The U.S. Federal Communications Commission plans to ban approval of new Huawei and ZTE telecommunications devices and some video surveillance equipment sales from three other Chinese companies for national security concerns.

The ban comes after years of warnings from security experts and intelligence agencies that the Chinese regime could take advantage of its telecommunications equipment installed in the U.S. networks for espionage purposes.

FCC Chairwoman Jessica Rosenworcel circulated the draft order among the other three commissioners for a vote last week. The order would effectively prohibit companies threatening national security from selling new equipment in the U.S. without equipment authorizations.

She said, “The FCC remains committed to protecting our national security by ensuring that untrustworthy communications equipment is not authorized for use within our borders, and we are continuing that work here.”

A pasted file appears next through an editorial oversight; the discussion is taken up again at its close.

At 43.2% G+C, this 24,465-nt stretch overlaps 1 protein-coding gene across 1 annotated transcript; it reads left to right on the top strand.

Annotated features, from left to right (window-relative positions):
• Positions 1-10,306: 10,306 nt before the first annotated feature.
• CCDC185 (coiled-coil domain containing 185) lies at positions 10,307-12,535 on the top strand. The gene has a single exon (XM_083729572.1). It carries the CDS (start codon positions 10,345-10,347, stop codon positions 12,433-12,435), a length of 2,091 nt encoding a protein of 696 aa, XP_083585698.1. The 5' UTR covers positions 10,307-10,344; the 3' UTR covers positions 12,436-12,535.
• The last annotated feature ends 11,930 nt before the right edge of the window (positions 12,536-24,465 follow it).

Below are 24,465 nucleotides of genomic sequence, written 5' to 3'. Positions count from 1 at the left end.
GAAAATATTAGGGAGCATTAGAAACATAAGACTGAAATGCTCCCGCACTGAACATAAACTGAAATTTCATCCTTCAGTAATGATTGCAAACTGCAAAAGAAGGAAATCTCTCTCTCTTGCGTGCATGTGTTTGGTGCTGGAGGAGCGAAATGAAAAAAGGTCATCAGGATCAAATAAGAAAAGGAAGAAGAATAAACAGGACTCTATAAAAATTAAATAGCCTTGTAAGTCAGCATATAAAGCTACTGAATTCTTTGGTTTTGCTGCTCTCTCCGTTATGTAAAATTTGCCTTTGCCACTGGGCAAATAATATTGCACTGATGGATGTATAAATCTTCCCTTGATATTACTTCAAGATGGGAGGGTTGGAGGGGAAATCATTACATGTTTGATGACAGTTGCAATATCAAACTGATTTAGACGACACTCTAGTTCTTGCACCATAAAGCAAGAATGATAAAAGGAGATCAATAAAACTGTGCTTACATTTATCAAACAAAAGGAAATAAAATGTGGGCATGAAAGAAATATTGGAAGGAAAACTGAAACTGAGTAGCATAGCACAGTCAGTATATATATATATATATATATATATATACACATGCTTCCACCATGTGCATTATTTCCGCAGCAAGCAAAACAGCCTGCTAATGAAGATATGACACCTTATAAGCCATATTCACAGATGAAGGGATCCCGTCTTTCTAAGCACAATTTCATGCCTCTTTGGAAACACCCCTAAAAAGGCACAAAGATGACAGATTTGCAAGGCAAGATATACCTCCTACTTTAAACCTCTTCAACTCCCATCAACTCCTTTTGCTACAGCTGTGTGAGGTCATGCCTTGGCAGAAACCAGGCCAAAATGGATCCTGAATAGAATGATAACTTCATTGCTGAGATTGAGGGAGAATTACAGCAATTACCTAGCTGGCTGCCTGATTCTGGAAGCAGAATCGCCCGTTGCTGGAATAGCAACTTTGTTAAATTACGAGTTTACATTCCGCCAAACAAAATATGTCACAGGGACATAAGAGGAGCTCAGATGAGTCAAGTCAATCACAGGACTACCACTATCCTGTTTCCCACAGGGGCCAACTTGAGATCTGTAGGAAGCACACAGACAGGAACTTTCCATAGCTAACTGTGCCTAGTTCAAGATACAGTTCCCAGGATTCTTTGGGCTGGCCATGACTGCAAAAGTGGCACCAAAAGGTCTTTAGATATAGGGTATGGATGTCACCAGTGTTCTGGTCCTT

The order will ban Huawei and ZTE’s telecommunications equipment. The FCC previously banned U.S. firms from using federal funds to buy equipment from these companies, while the new ban would apply to all purchases.

The new order will also restrict some video surveillance equipment sales, which could hurt Chinese firms Hikvision, Hytera Communications, and Dahua.

The 2021 Secure Equipment Act requires the FCC to ban equipment sales from companies that pose an “unacceptable risk to the national security” of the U.S.

The U.S. placed Huawei and ZTE on the trade blacklist in 2019, banning them from buying American technology without a U.S. government license.

In 2020, the FCC classified both Huawei and ZTE as national security threats to U.S. communications networks.

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